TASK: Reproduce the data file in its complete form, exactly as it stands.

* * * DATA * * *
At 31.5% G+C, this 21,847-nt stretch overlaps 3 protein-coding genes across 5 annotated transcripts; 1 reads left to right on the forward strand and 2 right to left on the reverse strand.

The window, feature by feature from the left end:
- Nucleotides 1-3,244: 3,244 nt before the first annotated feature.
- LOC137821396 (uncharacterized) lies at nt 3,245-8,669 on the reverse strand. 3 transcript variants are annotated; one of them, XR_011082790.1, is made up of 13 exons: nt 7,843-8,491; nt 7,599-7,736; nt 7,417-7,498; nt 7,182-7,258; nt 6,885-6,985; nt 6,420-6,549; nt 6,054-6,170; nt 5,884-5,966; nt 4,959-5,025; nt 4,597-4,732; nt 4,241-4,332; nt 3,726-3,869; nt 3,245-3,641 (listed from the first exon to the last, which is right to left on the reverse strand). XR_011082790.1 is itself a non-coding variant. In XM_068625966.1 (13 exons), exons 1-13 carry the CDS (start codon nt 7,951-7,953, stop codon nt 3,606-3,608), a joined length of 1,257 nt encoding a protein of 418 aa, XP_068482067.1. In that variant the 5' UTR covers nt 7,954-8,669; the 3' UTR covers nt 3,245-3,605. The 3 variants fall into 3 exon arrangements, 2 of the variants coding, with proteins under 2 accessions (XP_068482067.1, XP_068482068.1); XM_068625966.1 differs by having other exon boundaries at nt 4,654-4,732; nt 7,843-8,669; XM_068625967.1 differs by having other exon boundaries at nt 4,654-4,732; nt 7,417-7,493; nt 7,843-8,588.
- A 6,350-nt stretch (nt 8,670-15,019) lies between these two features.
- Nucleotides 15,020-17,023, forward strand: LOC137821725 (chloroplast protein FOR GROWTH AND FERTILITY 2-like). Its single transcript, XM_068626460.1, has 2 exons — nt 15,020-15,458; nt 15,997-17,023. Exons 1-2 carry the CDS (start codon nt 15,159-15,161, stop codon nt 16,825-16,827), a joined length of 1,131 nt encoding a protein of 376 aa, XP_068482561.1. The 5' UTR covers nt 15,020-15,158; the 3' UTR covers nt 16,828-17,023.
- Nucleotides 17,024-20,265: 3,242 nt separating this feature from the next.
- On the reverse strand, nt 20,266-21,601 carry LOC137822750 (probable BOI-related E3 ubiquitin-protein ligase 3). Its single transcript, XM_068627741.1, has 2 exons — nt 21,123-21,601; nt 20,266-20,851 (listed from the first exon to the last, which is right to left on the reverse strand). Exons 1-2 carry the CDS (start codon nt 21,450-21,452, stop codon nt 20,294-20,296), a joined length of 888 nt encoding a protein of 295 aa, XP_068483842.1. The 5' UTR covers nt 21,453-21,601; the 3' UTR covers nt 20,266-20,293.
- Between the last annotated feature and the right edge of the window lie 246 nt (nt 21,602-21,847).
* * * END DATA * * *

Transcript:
At 31.5% G+C, this 21,847-nt stretch overlaps 3 protein-coding genes across 5 annotated transcripts; 1 reads left to right on the forward strand and 2 right to left on the reverse strand.

The window, feature by feature from the left end:
- Nucleotides 1-3,244: 3,244 nt before the first annotated feature.
- LOC137821396 (uncharacterized) lies at nt 3,245-8,669 on the reverse strand. 3 transcript variants are annotated; one of them, XR_011082790.1, is made up of 13 exons: nt 7,843-8,491; nt 7,599-7,736; nt 7,417-7,498; nt 7,182-7,258; nt 6,885-6,985; nt 6,420-6,549; nt 6,054-6,170; nt 5,884-5,966; nt 4,959-5,025; nt 4,597-4,732; nt 4,241-4,332; nt 3,726-3,869; nt 3,245-3,641 (listed from the first exon to the last, which is right to left on the reverse strand). XR_011082790.1 is itself a non-coding variant. In XM_068625966.1 (13 exons), exons 1-13 carry the CDS (start codon nt 7,951-7,953, stop codon nt 3,606-3,608), a joined length of 1,257 nt encoding a protein of 418 aa, XP_068482067.1. In that variant the 5' UTR covers nt 7,954-8,669; the 3' UTR covers nt 3,245-3,605. The 3 variants fall into 3 exon arrangements, 2 of the variants coding, with proteins under 2 accessions (XP_068482067.1, XP_068482068.1); XM_068625966.1 differs by having other exon boundaries at nt 4,654-4,732; nt 7,843-8,669; XM_068625967.1 differs by having other exon boundaries at nt 4,654-4,732; nt 7,417-7,493; nt 7,843-8,588.
- A 6,350-nt stretch (nt 8,670-15,019) lies between these two features.
- Nucleotides 15,020-17,023, forward strand: LOC137821725 (chloroplast protein FOR GROWTH AND FERTILITY 2-like). Its single transcript, XM_068626460.1, has 2 exons — nt 15,020-15,458; nt 15,997-17,023. Exons 1-2 carry the CDS (start codon nt 15,159-15,161, stop codon nt 16,825-16,827), a joined length of 1,131 nt encoding a protein of 376 aa, XP_068482561.1. The 5' UTR covers nt 15,020-15,158; the 3' UTR covers nt 16,828-17,023.
- Nucleotides 17,024-20,265: 3,242 nt separating this feature from the next.
- On the reverse strand, nt 20,266-21,601 carry LOC137822750 (probable BOI-related E3 ubiquitin-protein ligase 3). Its single transcript, XM_068627741.1, has 2 exons — nt 21,123-21,601; nt 20,266-20,851 (listed from the first exon to the last, which is right to left on the reverse strand). Exons 1-2 carry the CDS (start codon nt 21,450-21,452, stop codon nt 20,294-20,296), a joined length of 888 nt encoding a protein of 295 aa, XP_068483842.1. The 5' UTR covers nt 21,453-21,601; the 3' UTR covers nt 20,266-20,293.
- Between the last annotated feature and the right edge of the window lie 246 nt (nt 21,602-21,847).